TABLE 3______________________________________Properties of the H0.5 (MoO3) and MoO3 Catalysts Used 10% SiO2 90% Moly MoO3 H0.5 (MoO3) Bronze______________________________________Density, g/ccPacked 1.59 1.42 1.34Particle not not 2.21 available availableReal 4.90 4.68 3.98Pore Volume, cc/g 0.01 0.05 0.201Surface Area, m2 g <5.0 5.0 20Avg. Pore Diameter, A not not 402 determined determinedPore Size Distribution, %Pore Volume in Poresof diameter (A) 0-30 1 30-50 1 50-80 6 80-100 4100-150 7150-200 6200-300 10300+ 64Sorption Capacity, wt %H2 O 0.0 0.9Cyclohexane 0.1 0.7Hexane 0.1 0.9SiO2, wt % -- -- 14.8MoO3, wt % 100 -- --Mo, wt % 66.7* 67.4 54.8Zn, wt % 0.013Ash, wt % 95.7 83.1______________________________________ *Theoretical value.
Two H0.5 (MoO3) catalysts were compared against MoO3 for metals, sulfur, CCR and asphaltene removal in shaker bomb experiments with Arab Light vacuum resid. Shaker bomb testing very closely simulates the resid upgrading activities observed in continuous downflow units. See S. M. Oleck and H. S. Sherry, Fresh Water Manganese Nodules As a Catalyst For Demetallizing and Desulfurizing Petroleum Residua, Ind. Eng. Chem., Process Des. Dev. 16 (4) 525 (1977) which is hereby incorporated by reference. Properties of the H0.5 (MoO3) catalyst are given in Table 3 while the properties of the Arab Light vacuum resid are given in Table 1. In a series of three experiments, the H0.5 (MoO3) catalyst and the MoO3 were contacted with the resid in a shaker bomb apparatus at the following conditions:
______________________________________Oil, Catalyst (wt:wt) 20Temperature °C. 400Hydrogen Pressure, psig 2000Reaction Time, min. 80______________________________________
The shaker bomb apparatus is described in J. W. Payne, C. W. Streed, and E. R. Kent, The Shaker Bomb--A New Laboratory Tool For Studying Thermal Processes, Ind. Eng. Chem., 50 (1), 47 (1958), which is hereby incorporated by reference. At the conclusion of each run, the catalyst and the oil were separated and both components were analyzed. The effectiveness of each catalyst for resid upgrading was determined by comparing the degree of demetallization, desulfurization, CCR removal, etc. to that observed in an identical run in which a conventional CoMo/Al2 O3 catalyst was used. Properties of the latter catalyst are given in Table 2. Thermal contributions were determined from a "blank" run at identical conditions but with no catalyst present.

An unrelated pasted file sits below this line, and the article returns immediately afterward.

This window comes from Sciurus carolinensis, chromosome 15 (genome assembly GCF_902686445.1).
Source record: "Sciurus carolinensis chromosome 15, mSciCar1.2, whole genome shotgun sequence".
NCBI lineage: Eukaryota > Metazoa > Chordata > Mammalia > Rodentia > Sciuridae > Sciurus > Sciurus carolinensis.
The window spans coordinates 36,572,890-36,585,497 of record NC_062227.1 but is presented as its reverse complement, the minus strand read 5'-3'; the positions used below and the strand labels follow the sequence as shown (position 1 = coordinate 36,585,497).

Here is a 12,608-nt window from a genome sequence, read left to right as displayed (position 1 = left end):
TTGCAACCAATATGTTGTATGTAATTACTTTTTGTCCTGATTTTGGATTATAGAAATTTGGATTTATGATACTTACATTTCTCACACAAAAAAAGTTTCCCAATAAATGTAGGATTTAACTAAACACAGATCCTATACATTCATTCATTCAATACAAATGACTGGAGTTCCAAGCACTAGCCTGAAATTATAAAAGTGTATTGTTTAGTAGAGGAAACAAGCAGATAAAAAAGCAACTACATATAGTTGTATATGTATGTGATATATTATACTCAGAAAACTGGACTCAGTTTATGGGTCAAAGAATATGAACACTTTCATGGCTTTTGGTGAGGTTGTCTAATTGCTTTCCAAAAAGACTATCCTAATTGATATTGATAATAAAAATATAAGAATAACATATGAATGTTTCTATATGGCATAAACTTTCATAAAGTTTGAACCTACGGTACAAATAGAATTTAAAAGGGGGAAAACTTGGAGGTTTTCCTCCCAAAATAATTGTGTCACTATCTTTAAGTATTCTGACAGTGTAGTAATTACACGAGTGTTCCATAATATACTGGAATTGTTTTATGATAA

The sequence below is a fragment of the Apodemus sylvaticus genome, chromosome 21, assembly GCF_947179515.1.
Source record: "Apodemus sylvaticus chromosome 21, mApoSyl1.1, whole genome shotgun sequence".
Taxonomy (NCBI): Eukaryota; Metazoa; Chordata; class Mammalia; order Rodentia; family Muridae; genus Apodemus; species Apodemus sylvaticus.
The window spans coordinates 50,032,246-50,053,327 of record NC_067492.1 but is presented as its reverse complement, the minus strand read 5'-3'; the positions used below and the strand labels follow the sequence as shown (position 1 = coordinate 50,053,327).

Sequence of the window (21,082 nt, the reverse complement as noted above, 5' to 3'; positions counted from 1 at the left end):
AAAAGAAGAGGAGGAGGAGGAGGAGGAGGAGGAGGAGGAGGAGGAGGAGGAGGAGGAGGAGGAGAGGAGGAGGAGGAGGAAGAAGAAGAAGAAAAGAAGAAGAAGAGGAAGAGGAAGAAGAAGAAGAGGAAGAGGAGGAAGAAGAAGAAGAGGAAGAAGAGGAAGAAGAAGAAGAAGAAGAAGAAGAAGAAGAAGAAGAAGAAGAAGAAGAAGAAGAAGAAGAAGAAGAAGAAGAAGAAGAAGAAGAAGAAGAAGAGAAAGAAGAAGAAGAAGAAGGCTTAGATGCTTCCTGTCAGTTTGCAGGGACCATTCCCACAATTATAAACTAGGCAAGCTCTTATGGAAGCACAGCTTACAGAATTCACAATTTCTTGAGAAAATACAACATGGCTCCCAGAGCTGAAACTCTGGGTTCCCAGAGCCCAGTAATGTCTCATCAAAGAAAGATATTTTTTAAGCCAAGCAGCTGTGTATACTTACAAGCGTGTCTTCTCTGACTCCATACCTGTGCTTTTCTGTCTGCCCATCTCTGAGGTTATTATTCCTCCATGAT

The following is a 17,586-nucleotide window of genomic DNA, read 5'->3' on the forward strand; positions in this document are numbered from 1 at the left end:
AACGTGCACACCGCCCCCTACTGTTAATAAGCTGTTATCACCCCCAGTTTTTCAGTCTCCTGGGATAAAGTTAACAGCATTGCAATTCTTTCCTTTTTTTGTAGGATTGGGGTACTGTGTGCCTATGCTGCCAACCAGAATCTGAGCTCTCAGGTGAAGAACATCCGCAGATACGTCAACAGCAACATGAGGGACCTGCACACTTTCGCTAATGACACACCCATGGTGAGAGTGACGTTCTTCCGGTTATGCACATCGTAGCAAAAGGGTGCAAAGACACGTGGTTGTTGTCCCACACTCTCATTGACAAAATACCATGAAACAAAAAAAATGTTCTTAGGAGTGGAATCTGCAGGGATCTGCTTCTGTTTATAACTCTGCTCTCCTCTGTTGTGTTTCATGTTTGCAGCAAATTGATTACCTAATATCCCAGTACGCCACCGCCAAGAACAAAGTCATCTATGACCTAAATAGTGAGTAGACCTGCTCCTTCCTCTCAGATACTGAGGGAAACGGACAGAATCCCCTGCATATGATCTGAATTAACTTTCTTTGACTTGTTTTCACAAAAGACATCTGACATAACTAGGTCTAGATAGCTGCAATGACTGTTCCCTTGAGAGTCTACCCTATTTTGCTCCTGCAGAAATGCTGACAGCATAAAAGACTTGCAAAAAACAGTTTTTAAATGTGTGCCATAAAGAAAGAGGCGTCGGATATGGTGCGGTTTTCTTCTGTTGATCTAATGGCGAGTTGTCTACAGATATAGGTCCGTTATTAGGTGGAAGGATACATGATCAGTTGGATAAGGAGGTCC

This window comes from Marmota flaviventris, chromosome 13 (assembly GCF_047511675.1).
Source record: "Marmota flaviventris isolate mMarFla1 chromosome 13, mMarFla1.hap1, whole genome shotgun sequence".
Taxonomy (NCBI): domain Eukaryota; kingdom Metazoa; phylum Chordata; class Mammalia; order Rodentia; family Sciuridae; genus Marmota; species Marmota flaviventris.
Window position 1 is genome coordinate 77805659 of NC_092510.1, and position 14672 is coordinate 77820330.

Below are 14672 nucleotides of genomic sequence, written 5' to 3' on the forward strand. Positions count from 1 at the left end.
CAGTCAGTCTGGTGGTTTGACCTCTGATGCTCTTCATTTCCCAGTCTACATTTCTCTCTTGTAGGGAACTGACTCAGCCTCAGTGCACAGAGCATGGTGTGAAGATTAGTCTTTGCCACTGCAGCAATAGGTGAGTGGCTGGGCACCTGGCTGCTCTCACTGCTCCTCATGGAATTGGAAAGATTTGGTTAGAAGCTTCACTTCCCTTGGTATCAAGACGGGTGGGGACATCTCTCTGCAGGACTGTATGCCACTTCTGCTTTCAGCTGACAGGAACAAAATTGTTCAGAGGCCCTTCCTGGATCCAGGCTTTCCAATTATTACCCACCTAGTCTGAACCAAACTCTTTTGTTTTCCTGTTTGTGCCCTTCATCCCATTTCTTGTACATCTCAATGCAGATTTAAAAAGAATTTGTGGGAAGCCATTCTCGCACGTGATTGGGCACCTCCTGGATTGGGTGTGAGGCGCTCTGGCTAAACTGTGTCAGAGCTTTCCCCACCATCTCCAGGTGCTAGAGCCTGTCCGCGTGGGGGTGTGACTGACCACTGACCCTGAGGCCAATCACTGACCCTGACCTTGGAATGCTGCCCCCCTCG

Table 4 presents the results of catalyst activity comparison:
TABLE 4__________________________________________________________________________ 10% SiO2 Moly. Brz. 90% Moly. Thermal CoMo/Al MoO3 H0.5 (MoO3) Bronze__________________________________________________________________________ConditionsTemp., °C. 400 → → → →Press, psig 2000 → → → →Oil/Cat. infinite 20 → → →Time, min. 80 → → → →Conversion 13 14.7 6.9 Noneto 1000° F.-, %TLP AnalysisHydrogen, wt % 10.58 10.69 10.30 10.26 10.11Sulfur, wt % 3.47 2.52 3.72 3.48 3.87Nitrogen, wt % 0.32 0.26 0.22 0.18 0.20Vanadium, ppm 70 40 56 17 34CCR, wt % 16.00 13.55 16.01 17.91 17.37Asphaltenes, wt % 8.52 5.40 6.40 5.50 6.98Vanadium Removal, % -- 38 14 77 48CCR Removal, % 6 20 6 -- --Sulfur Removal, % 12 36 5 11 2Asphaltenes Removal, % 22 51 41 50 3.6__________________________________________________________________________
The table shows that the H0.5 (MoO3) and SiO2 bound H0.5 (MoO3) materials both have resid upgrading activities greater than MoO3 alone. Moreover, it can be seen that these molybdenum bronze materials are also superior to the standard CoMo/Al2 O3 catalyst in demetallization activity beyond what is known in the prior art. Demetallization activity is one of the most important performance criteria in good resid upgrading catalyst, and consequently the present invention makes a substantial advance in the art.
Although the invention has been described in conjunction with specific embodiments, it is evident that many alternatives and variations will be apparent to those skilled in the art in light of the foregoing description. Accordingly, the invention is intended to embrace all of the alternatives and variations that fall within the spirit and scope of the appended claims.